Rubio has been criticized in campaign ads for using his Republican Party American Express card to pay for personal expenses, including repairs to his family minivan, grocery bills, plane tickets for his wife, and retail purchases. Rubio blamed accounting errors and said he has reimbursed the party for over $16,000 in expenses. He reportedly racked up over $100,000 in expenses on the card while he was House Speaker, but he claimed most of the expenses were business related.
Any personal expenses that were not reimbursed by him would have to be claimed as personal income on his tax returns. The IRS is reportedly investigating his expenses, along with those of two other state party officials, according to the Miami Herald and the St. Petersburg Times.
Rubio is the Republican front runner for the Senate seat formerly held by Republican Mel Martinez and currently held, temporarily, by Governor Charlie Crist’s appointee, George LeMieux.
The negative publicity of an IRS investigation of Mr. Rubio’s finances will, of course, redound to the benefit of whomever the Democrats nominate to run against him in November.¹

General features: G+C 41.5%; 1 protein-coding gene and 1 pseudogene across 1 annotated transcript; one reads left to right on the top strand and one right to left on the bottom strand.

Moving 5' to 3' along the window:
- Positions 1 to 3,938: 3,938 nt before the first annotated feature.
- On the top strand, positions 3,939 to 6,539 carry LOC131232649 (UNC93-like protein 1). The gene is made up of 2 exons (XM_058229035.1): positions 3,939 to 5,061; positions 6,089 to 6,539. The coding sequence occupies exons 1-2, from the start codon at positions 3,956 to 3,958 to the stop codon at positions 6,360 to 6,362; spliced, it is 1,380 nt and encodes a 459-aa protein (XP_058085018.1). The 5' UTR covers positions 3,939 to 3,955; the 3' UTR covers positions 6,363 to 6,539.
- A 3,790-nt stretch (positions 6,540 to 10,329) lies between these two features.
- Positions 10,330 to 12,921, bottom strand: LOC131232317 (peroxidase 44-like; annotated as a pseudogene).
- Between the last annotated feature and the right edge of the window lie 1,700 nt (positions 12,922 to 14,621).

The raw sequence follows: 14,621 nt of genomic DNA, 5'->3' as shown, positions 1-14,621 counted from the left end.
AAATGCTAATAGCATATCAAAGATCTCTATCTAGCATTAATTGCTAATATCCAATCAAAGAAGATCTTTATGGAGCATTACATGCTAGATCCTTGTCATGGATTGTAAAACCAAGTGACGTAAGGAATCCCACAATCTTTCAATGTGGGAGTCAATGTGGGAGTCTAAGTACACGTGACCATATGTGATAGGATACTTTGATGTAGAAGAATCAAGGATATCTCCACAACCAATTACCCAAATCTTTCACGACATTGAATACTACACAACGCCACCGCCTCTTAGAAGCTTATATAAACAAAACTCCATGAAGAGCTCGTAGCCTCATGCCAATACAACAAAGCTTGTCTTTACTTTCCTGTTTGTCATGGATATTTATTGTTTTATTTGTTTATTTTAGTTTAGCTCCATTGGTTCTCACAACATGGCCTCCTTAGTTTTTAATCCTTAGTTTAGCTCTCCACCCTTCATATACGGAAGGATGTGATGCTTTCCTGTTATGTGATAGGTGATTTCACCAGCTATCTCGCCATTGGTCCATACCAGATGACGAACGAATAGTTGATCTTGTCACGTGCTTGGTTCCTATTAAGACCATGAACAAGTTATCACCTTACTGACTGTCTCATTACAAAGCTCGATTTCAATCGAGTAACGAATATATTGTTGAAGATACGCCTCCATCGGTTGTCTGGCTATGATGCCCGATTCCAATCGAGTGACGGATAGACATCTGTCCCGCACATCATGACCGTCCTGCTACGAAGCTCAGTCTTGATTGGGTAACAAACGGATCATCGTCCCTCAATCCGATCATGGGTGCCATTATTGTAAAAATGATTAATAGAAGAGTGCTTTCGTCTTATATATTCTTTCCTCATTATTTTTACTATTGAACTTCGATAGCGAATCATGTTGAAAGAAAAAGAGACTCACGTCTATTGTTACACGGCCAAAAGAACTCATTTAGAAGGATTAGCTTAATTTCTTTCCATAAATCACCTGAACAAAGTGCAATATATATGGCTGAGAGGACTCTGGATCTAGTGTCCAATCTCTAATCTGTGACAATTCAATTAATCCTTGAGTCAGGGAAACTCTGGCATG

But, since the investigation will be conducted by an agency that is under Treasury Secretary Timothy Geithner’s supervision and control, I assume Mr. Rubio will be given a break if he prepared his tax returns using TurboTax.
¹ I don’t believe in conspiracies. Consequently, I am not suggesting that the Obama administration is intentionally using the IRS to investigate Mr. Rubio in order to give a political advantage to Mr. Rubio’s Democratic opposition. But having said that, I don’t think anyone would deny that the mere fact of an IRS investigation will tilt the minds of some independent voters against Mr. Rubio.
Some will argue that if Rubio did nothing wrong and can prove it, the IRS audit will work to his advantage. But this is true only if the IRS investigation is completed and Mr. Rubio vindicated before the voters go to the polls in seven months.